Health: Breaking bread

August 3, 2018


We all know the pleasure that can be found in spending time with friends or family over coffee or tea or a meal. It’s an aid to conversation and can provide a focal point to bring people together. 

But, aside from the social benefits, it can also be good for your health. Cultures that put an emphasis on communal dining have demonstrated increased longevity and lower instances of heart disease and high cholesterol. Even casual dining can reduce stress levels, promote emotional wellbeing, and provide an incentive not to rush through meals and thus avoid the digestive issues it can bring.

It’s not a new idea—the Early Church saw meeting together for food and fellowship as a key part of building community and it was an important factor in creating a sense of belonging in an often hostile environment. And any successful sporting club will tell you that what happens on the field can only do so much to help a club thrive—true club spirit is built at Saturday night BBQs or over after-training pizza.

Financial circumstances may limit our opportunities for social dining—a coffee here, a meal there, can soon add up—and overeating brings its own health issues. But it is possible to enjoy the benefits of breaking bread together in both an affordable and healthy way.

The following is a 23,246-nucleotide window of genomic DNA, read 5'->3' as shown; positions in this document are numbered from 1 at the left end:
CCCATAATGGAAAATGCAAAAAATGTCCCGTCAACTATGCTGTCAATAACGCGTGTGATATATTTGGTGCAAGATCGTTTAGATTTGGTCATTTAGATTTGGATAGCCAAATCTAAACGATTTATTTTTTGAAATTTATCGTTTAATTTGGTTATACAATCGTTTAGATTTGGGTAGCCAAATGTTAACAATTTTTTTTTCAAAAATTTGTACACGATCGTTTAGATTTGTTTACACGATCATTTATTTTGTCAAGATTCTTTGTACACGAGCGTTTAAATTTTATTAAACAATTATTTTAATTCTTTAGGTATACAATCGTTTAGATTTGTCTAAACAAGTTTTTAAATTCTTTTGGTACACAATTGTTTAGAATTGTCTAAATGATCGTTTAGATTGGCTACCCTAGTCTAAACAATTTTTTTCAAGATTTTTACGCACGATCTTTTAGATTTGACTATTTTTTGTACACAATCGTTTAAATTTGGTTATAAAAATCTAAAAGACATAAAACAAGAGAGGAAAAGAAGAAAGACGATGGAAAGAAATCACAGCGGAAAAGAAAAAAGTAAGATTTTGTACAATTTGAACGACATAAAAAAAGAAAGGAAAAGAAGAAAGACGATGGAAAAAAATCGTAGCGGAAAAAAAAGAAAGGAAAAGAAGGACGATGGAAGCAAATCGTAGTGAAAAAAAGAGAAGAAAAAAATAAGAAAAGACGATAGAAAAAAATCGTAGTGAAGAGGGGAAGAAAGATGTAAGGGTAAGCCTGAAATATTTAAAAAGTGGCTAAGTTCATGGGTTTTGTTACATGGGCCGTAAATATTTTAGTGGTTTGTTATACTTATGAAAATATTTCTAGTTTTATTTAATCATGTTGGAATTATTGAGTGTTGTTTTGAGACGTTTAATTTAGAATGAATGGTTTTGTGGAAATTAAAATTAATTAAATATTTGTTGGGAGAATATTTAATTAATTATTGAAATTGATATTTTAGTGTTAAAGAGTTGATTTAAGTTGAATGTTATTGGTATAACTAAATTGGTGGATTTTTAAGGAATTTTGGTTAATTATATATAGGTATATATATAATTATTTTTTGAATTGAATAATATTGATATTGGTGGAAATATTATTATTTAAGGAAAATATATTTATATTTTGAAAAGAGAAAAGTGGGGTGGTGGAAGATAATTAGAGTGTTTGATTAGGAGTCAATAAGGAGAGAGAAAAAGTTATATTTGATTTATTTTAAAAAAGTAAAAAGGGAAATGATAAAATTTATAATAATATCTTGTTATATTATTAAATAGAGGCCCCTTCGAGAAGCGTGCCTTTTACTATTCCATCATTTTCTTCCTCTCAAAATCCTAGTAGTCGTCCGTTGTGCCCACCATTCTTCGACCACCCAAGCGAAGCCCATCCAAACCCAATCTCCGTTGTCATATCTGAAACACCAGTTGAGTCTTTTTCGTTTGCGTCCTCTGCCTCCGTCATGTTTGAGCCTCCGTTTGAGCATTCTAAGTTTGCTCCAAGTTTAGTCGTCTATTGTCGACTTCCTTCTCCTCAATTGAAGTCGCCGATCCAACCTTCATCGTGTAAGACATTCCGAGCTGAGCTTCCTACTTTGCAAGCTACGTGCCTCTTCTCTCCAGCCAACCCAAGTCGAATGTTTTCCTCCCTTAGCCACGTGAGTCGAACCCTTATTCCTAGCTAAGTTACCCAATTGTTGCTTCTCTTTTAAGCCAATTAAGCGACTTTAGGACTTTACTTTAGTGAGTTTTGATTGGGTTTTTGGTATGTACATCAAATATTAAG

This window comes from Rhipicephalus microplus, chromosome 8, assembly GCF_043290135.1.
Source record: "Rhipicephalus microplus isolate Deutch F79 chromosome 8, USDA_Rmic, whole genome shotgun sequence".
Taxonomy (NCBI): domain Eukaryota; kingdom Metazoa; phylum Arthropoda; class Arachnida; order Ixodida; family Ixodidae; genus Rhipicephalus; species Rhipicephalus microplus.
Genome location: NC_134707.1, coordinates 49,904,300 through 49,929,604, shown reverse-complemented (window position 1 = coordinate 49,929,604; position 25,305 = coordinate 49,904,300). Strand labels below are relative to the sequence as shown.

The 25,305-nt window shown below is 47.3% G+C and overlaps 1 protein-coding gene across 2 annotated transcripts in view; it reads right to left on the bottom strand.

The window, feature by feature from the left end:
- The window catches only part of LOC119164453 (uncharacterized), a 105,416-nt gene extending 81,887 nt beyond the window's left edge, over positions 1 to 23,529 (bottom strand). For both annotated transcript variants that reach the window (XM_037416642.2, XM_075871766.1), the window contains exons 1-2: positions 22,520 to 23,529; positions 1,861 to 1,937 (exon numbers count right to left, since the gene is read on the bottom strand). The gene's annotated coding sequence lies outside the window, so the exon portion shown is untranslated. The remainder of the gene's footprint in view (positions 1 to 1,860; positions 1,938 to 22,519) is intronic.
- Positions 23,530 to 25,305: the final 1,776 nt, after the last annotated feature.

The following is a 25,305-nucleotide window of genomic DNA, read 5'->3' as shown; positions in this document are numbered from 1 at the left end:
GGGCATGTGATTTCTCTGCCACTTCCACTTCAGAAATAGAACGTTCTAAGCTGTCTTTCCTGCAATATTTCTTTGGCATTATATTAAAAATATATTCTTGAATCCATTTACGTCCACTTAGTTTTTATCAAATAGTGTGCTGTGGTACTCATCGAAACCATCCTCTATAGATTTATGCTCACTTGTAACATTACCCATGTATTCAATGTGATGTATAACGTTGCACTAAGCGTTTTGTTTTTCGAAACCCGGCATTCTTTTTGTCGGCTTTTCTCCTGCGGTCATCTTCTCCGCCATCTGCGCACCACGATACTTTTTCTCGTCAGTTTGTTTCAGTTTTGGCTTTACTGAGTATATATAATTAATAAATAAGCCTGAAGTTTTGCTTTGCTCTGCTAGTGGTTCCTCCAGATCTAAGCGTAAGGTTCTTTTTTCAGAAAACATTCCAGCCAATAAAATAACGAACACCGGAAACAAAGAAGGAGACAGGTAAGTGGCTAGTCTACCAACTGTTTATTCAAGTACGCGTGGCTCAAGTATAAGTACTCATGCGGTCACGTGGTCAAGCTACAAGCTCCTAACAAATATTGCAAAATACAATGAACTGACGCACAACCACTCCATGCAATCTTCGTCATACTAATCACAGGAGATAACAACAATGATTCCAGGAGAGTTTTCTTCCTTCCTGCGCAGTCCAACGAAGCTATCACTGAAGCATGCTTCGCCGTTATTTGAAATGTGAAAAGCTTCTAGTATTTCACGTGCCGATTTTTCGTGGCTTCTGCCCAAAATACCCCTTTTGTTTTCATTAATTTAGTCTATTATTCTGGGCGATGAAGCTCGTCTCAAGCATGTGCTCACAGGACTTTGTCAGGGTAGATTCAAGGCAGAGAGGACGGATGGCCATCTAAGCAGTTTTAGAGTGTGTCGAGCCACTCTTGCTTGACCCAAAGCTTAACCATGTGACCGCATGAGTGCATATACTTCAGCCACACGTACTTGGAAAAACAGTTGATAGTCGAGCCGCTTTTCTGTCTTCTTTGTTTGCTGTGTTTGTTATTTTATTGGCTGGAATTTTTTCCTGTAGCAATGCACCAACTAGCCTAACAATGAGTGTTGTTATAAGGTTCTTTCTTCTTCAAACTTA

Here’s a few suggestions to get you started:

• Instead of going out somewhere, meet in someone’s home. You can ask each guest to bring along a tasty dish, and encourage everyone to bring something healthy.

• Make exercise part of the routine. For example, make a cafe stop the reward at end of a longish walk with a friend. Not only is it good for you, it gives you more time to chat. 

• When dining out, share a few dishes around the table, not only cutting cost but reducing portion size and perhaps leading you to try something new.

• Schedule in a weekly dinner or lunch for as many of the family as possible to attend. Be protective of the time and don’t let it to be the first thing that goes when things get busy.

• For things like an office morning tea bring a healthy fruit platter or another healthy snack. 

• Next time you are having a BBQ invite the neighbours you don’t really know to come over. It’s a good way to get together with the people you normally just nod at over the fence. 


Tags: Salvation Army Australia

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Vol. 139, No. 14 // 11 April 2020

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